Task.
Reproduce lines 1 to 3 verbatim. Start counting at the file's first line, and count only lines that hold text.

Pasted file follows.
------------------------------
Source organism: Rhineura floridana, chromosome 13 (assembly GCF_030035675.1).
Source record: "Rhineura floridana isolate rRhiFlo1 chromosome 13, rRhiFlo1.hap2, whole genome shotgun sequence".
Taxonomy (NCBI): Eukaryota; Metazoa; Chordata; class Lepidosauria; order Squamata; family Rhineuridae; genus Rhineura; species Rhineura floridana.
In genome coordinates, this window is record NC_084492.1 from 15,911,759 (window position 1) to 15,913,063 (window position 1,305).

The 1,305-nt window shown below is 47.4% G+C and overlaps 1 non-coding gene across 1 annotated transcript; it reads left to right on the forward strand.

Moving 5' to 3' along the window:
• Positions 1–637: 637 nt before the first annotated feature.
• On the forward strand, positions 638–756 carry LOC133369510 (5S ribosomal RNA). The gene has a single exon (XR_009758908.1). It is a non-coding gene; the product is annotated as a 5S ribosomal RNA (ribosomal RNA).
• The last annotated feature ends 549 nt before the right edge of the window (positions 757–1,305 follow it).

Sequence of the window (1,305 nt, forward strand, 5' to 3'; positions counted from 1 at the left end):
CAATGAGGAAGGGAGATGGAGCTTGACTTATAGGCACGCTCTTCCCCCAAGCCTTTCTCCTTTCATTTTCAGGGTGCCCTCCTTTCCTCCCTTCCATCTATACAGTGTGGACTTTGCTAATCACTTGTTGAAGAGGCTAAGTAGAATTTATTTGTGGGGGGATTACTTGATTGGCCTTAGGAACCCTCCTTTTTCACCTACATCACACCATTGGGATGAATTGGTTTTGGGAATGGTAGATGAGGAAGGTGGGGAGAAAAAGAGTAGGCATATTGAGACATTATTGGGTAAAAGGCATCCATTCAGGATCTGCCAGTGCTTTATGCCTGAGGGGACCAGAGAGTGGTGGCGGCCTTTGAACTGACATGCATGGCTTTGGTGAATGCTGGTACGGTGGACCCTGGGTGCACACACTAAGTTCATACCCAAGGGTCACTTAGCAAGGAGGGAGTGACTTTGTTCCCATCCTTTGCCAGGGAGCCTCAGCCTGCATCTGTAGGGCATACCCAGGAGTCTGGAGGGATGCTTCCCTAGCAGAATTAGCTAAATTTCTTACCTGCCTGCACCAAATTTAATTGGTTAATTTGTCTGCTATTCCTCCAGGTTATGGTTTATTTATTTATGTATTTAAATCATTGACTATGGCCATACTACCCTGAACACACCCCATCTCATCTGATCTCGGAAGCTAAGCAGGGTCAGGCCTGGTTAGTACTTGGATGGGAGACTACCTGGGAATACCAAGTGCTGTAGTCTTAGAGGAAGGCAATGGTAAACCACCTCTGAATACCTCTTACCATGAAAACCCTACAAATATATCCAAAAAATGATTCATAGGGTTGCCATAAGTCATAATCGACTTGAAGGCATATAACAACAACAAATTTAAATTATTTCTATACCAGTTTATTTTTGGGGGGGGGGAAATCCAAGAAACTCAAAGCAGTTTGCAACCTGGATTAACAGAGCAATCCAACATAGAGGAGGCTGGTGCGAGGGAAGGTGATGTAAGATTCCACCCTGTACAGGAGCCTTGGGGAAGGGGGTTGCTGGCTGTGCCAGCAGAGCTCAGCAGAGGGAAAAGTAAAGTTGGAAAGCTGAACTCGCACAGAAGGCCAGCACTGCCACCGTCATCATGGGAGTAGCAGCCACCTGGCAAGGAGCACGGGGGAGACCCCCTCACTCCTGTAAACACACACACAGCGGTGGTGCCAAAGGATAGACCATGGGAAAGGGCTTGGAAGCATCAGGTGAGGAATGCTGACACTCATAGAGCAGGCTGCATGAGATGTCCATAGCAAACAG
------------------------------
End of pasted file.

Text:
Source organism: Rhineura floridana, chromosome 13 (assembly GCF_030035675.1).
Source record: "Rhineura floridana isolate rRhiFlo1 chromosome 13, rRhiFlo1.hap2, whole genome shotgun sequence".
Taxonomy (NCBI): Eukaryota; Metazoa; Chordata; class Lepidosauria; order Squamata; family Rhineuridae; genus Rhineura; species Rhineura floridana.